Credit Suisse is charged in a Bulgarian money laundering scandal, the FATF releases information about AML/CFT risks amid COVID-19 and the US proposes new reporting rules for cryptocurrency transactions.
We share our financial crime regulatory highlights from the week of 21 December 2020.
Credit Suisse Charged in Bulgarian Money Laundering Probe
Swiss prosecutors have indicted Credit Suisse for allegedly failing to prevent the laundering of funds linked to a top Bulgarian wrestler and a drug trafficking ring, Switzerland’s attorney general confirmed on December 17. A former Credit Suisse manager and two alleged members of the crime ring have also been charged.
The indictments are the latest step in an investigation that is well over a decade old. In 2008, prosecutors began looking into the activity of a top-level wrestler who they say had built and managed a cocaine trafficking operation. The illicitly obtained funds were allegedly deposited into Swiss bank accounts and then laundered by way of “special finance transactions,” including the purchase and sale of real estate in Switzerland and Bulgaria.
The indicted Credit Suisse employee stands accused of facilitating those transactions from July 2004 to December 2008. Prosecutors say she actively participated in laundering 16 million Swiss francs through back-to-back credit arrangements and, more generally, helped mask the source of transactions totaling more than 140 million Swiss francs.
The wrestler involved, who Swiss authorities declined to name, has since been convicted for transporting large quantities of cocaine in several European countries.
Swiss authorities are pursuing criminal charges against Credit Suisse because it failed to fulfill its compliance obligations and prevent this activity, even though the bank was aware of deficiencies in its AML processes since at least 2004. The bank has denied this. It cites a regulatory review conducted in 2004 that found no evidence of non-compliance and a legal review the bank commissioned in 2016 that concluded that Credit Suisse’s compliance processes during the period in question were adequate.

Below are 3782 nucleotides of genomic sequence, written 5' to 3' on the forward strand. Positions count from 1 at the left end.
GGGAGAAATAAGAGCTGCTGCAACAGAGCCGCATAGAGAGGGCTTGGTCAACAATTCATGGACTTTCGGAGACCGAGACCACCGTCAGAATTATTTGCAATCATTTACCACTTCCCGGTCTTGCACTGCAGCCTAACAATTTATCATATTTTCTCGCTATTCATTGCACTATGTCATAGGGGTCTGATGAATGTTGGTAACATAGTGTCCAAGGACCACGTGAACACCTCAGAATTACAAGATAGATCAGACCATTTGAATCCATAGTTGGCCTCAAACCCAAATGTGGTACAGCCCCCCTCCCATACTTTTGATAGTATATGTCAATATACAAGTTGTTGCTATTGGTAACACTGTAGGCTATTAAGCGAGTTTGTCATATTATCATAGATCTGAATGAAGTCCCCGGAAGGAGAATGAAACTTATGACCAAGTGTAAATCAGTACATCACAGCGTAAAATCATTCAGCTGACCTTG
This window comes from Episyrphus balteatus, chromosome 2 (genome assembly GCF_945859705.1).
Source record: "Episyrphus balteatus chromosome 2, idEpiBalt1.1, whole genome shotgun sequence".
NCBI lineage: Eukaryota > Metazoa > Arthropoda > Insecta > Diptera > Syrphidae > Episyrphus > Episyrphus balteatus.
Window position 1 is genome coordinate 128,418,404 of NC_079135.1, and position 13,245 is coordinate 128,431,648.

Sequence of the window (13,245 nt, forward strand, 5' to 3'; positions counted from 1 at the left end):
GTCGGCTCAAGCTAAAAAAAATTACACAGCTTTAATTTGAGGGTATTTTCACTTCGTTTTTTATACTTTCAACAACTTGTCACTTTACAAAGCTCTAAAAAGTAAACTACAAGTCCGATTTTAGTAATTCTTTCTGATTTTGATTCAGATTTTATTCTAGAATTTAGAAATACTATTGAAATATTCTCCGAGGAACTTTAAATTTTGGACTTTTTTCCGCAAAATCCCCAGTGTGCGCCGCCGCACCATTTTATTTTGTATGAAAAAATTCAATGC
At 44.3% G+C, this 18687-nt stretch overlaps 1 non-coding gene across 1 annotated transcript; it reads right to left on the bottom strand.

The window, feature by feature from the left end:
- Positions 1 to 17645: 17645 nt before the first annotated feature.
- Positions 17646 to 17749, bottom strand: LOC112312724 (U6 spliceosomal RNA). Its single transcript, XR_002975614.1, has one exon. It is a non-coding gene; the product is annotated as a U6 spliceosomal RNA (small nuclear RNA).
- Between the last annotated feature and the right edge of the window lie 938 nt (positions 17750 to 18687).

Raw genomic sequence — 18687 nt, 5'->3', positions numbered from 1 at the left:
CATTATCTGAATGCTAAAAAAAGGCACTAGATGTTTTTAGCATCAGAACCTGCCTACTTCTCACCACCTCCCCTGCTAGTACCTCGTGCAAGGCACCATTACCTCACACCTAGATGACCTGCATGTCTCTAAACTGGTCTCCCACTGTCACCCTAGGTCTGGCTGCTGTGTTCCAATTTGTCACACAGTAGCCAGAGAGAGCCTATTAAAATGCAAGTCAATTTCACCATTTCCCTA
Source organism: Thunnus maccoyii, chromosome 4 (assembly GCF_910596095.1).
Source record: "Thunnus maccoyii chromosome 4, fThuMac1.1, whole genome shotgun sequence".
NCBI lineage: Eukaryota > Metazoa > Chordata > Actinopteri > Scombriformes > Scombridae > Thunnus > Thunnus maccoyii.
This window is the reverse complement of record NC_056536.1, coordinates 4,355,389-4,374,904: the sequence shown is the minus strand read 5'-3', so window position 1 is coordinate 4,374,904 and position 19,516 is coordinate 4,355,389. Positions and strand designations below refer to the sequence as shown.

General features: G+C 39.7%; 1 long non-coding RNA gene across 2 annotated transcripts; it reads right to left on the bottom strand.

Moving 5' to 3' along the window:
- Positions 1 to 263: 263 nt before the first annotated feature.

The Swiss Federal Criminal Court will now take up the case. If found guilty, the maximum potential fine would be on the smaller side — 5 million Swiss francs. Nevertheless, the reputational damage to Switzerland’s second-largest bank would be significant, and the bank has signaled it intends to “defend itself vigorously” before the court.
FATF Updates FIs on Pandemic-Related AML/CFT Risks
Criminals worldwide keep finding new ways to exploit the COVID-19 pandemic, the Financial Action Task Force (FATF) confirmed in a December 16 report.
The 34-page report is a follow-up to one that the intergovernmental body released in May that highlighted the AML/CFT risks posed by the crisis and detailed the early policy responses. In the intervening months, the FATF collected input from over 200 countries and jurisdictions on how those risks have evolved as the pandemic has evolved. The follow-up report provides case studies from several different countries that further detail recent global trends in the predicate offenses for money laundering and changes in money-laundering tactics.
Some of these aren’t a surprise. There’s been an uptick in cases of counterfeit medical supplies and PPE fraud, an increase in corruption related to medical equipment contracts, cybercrime scams, investment fraud, charity fraud and the exploitation of stimulus measures.
Other risks are less obvious. Online child exploitation, for example, has become increasingly prevalent since children are spending more time online. The FATF also mentions an increase in property crime — a predicate offense that might, at first glance, seem counterintuitive given that people are spending more time at home. Yet with individuals and businesses leaving vacation homes, apartments and commercial properties unattended, the opportunities for theft are more plentiful than you would initially expect.